Temporary Work Agencies’ contribution to transitions in the EU labour market : the example of vocational training

Presentation of the project


As the two recognized social partners for the European sectoral social dialogue on temporary agency work, Eurociett and UNI-Europa initiated a joint project on the December 15 2007, entitled “Temporary work agencies’ contribution to transitions in the EU labour market : the example of vocational training”. The main objective of this initiative was to assess the role temporary work agencies may play in facilitating transitions in the EU labour market, with a special focus on promoting vocational training opportunities provided to temporary agency workers.


The project was a part of the Eurociett/UNI-Europa joint work programme for 2007-2008 that stated “the European social partners will focus on facilitating access to vocational training of temporary agency workers. They will identify the state of play in the EU, assess best practices, and work together in order to find a way to promote them.


Results of the study 


This study is the first to provide an EU-wide overview of the training provisions available for temporary agency workers. It reveals that several EU countries have developed different systems to facilitate access to training for temporary agency workers. Based on this study, certain success factors and various challenges can be highlighted.


Given the specificities of the temporary agency work sector, it appears that the general system of vocational training needs to be better adapted to match the training needs of temporary work agencies, user firms and temporary agency workers. The training systems established in countries having developed a specific framework for temporary agency workers - namely Austria, Belgium, France, Italy, the Netherlands and Spain - share certain common elements :

  • Strong role of social dialogue and collective bargaining : The presence of strong social dialogue in the temporary agency work sector is a trait shared by these best practice examples. Both employees’ and employers’ organisations recognize the need for training and, given their proximity to the local labour market, they are the best equipped to adapt the general/national training systems in place to the specificities of the sector.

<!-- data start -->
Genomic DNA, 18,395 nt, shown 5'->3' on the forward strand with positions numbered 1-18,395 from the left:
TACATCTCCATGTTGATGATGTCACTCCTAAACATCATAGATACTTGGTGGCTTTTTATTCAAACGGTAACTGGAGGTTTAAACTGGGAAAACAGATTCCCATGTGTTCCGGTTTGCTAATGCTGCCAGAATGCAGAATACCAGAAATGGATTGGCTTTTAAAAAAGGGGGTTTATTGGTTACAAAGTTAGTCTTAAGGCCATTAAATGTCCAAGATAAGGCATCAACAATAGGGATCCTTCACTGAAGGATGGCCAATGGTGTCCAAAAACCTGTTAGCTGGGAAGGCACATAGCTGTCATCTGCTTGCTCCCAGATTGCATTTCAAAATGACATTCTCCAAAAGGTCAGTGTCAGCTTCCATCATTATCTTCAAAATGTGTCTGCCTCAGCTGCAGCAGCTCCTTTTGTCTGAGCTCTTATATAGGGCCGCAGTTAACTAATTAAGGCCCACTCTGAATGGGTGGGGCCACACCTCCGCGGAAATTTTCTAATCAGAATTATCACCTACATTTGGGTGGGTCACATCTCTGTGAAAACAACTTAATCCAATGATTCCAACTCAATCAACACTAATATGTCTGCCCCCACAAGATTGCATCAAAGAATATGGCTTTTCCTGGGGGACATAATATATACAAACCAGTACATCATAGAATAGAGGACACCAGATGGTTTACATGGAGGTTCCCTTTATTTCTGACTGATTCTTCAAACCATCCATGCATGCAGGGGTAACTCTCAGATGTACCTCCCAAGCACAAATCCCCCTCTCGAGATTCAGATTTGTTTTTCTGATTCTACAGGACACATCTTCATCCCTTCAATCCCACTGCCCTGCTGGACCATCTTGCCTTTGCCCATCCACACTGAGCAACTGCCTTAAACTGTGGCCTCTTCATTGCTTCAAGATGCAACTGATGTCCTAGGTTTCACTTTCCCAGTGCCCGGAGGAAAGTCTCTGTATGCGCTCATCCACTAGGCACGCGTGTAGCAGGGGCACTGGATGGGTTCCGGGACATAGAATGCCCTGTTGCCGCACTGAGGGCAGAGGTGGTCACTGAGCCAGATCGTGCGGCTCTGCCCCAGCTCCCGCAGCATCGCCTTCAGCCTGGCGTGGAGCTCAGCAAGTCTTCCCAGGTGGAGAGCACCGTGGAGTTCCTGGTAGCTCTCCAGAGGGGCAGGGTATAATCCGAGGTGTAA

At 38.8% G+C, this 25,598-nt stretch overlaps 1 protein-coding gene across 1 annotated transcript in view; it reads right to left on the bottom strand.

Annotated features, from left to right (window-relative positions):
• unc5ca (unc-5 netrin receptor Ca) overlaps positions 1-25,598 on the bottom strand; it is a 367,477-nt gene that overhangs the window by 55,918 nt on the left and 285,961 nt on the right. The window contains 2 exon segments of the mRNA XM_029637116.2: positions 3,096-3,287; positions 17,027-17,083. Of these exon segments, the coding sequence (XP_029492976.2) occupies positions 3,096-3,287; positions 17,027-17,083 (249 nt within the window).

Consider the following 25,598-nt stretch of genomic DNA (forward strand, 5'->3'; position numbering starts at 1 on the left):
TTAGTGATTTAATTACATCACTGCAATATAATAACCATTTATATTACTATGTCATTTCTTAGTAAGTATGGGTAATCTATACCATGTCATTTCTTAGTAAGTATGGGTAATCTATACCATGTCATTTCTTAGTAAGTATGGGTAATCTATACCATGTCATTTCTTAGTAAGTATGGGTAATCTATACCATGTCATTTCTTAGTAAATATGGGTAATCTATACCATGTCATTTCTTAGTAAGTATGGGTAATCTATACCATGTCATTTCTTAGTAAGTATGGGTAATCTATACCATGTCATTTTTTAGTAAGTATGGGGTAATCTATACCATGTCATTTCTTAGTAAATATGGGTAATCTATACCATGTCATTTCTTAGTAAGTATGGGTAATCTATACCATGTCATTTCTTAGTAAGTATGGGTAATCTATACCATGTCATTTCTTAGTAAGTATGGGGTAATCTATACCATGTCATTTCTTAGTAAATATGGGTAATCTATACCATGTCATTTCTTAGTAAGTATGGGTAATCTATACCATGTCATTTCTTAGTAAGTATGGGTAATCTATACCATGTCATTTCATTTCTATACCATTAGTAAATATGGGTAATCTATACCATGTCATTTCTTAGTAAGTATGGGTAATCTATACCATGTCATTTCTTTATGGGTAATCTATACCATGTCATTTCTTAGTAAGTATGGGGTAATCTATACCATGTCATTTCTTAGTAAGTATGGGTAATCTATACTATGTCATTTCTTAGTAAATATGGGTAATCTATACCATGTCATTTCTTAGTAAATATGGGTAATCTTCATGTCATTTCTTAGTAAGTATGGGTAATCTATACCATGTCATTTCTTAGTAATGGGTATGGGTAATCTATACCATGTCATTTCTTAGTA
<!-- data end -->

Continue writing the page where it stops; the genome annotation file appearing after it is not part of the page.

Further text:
• Compulsory contributions of agencies : All best practice countries have introduced compulsory training contributions, either by law or collective labour agreement, to be paid by the temporary work agencies, in order to guarantee financial investments in vocational training.
  • Development of bi-partite training funds : In 6 EU Member States - 7 since January 1 2009 with the establishment of a bi-partite training fund in Luxembourg - national employers’ federations together with trade unions have set up bi-partite bodies to facilitate access to training for temporary agency workers. The role of these training funds is not limited to providing financial support, but, in most countries, they also support temporary work agencies in the development of training policies, selection of training providers, collaborations with other sectors, or provide support to obtain European Social Funds.

A second challenge for the temporary agency work sector is that of collaborations with other stakeholders, whether with other sectors or with the Public Employment Services. In several countries, cooperation between the public and the private already exists, and as such could be extended to other countries. On the other hand, collaborations with other sectors seem generally more difficult to establish.


A third challenge is to ensure that the temporary agency work sector has full access to EU-funded and or national programmes aimed at promoting vocational training for workers. In some cases, this implies the necessity to adapt funds already available to the specificities of the triangular work relationship.


Finally, given the growing importance of vocational training and life-long learning, it will be necessary to monitor future developments in training programmes specifically devoted to temporary agency workers. This does not only require reliable statistics on output indicators [such as number of hours trained, number of workers trained], but also comparable information regarding the long-term impact of these training programmes [i.e. their effect on the ulterior employability of the trainees].